A Community Devoted to the Preservation and Practice of Celestial Navigation and Other Methods of Traditional Wayfinding
From: David Iwancio
Date: 2020 Feb 19, 14:46 -0800
If two stars are the same altitude, you are on a great circle that is the perpendicular bisector of the line between the two stars. When the pair are on the horizon, the cut angle is equal to the measured distance between them. When they are overhead, the cut angle is 180° (they are on either side of the zenith). The cut angle determines how far you are from that midpoint. Note that, if the stars are not on the horizon, then the midpoint is higher than the pair.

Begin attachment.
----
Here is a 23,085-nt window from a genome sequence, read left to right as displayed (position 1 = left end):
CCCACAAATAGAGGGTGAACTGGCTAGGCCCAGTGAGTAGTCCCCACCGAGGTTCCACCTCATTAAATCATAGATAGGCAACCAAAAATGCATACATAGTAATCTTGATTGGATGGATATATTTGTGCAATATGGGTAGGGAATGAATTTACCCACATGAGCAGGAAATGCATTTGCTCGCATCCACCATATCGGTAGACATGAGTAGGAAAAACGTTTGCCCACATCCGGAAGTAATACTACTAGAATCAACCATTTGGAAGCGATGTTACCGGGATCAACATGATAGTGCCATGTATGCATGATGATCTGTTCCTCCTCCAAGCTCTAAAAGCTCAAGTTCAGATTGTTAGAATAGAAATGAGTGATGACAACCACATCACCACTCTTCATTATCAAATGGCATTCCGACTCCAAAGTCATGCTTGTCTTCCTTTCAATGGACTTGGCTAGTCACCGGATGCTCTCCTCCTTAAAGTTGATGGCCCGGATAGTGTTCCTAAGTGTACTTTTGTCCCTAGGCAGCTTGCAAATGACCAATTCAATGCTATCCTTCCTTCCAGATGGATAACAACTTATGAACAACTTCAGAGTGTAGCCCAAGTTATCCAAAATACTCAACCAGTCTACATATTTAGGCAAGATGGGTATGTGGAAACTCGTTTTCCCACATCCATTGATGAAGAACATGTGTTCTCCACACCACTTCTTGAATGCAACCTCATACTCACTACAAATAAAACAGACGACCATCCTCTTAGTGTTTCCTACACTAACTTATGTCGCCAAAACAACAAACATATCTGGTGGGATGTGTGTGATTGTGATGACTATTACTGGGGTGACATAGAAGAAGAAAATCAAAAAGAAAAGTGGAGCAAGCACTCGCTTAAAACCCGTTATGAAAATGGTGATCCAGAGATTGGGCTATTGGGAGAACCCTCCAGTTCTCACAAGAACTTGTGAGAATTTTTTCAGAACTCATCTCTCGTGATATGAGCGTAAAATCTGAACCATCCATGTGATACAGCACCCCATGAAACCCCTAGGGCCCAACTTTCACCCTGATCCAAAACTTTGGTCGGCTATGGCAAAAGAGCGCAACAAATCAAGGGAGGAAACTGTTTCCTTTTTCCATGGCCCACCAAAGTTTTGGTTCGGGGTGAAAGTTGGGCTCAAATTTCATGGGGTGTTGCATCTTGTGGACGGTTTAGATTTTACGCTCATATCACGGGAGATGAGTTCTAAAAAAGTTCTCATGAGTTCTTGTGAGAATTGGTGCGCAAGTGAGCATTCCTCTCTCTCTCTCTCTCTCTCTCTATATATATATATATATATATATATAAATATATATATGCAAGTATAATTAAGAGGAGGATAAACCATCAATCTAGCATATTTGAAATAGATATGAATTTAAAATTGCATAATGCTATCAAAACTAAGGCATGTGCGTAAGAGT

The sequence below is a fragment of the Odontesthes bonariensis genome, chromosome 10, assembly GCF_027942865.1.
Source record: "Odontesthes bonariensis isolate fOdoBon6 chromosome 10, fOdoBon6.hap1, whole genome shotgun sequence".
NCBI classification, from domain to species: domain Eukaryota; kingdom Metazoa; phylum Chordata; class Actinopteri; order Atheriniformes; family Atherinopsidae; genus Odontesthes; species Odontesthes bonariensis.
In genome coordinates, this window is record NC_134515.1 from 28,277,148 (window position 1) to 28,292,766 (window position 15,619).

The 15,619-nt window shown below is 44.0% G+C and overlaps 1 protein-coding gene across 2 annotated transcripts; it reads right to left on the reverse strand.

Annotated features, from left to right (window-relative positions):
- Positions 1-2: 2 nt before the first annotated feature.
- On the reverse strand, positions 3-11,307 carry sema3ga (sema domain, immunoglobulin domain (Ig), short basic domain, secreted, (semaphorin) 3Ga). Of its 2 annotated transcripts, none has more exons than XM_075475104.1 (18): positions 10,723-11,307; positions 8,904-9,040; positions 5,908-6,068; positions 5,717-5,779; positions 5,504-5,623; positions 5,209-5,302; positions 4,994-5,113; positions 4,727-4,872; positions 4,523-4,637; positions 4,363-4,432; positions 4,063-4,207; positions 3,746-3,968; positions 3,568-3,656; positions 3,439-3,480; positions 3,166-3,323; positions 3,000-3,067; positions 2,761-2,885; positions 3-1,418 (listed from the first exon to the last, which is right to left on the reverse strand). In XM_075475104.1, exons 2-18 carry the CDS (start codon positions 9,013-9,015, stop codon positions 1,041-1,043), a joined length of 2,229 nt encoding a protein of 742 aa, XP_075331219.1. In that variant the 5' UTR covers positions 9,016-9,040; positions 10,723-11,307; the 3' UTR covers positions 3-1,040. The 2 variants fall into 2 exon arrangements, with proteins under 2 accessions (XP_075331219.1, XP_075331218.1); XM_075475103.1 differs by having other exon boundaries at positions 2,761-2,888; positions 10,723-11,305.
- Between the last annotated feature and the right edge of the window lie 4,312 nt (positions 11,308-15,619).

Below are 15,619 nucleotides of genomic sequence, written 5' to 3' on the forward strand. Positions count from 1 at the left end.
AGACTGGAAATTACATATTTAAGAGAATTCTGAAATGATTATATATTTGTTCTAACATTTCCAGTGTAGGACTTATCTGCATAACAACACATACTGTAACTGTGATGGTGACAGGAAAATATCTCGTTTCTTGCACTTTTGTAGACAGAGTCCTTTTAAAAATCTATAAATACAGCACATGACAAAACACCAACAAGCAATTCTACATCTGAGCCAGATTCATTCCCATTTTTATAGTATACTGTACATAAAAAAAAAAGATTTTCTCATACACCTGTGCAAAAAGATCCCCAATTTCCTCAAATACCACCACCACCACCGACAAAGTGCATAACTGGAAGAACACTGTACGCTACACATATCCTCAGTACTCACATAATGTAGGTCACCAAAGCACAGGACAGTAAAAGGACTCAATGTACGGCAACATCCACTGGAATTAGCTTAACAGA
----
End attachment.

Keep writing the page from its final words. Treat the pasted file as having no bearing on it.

If the two stars are aligned vertically, you are on the same great circle as the line between the stars. They would be the same "line" of position on your plotting sheet and the cut angle would be 0°. But don't forget that they are actually two circles that actually only "kiss" at a single tangent point; the scale of your plotting sheet is too large to show the different curvatures. However, the line drawn between the stars will cross that point at a right angle.
(If errors give you two circles of position that never cross, however, you end up trying to find a cut angle whose cosine is larger than 1. But you could probably still determine where the lines' closest approach occur.)
I'm still working on a general solution. I'm thinking that finding the altitude of the midpoint may be key.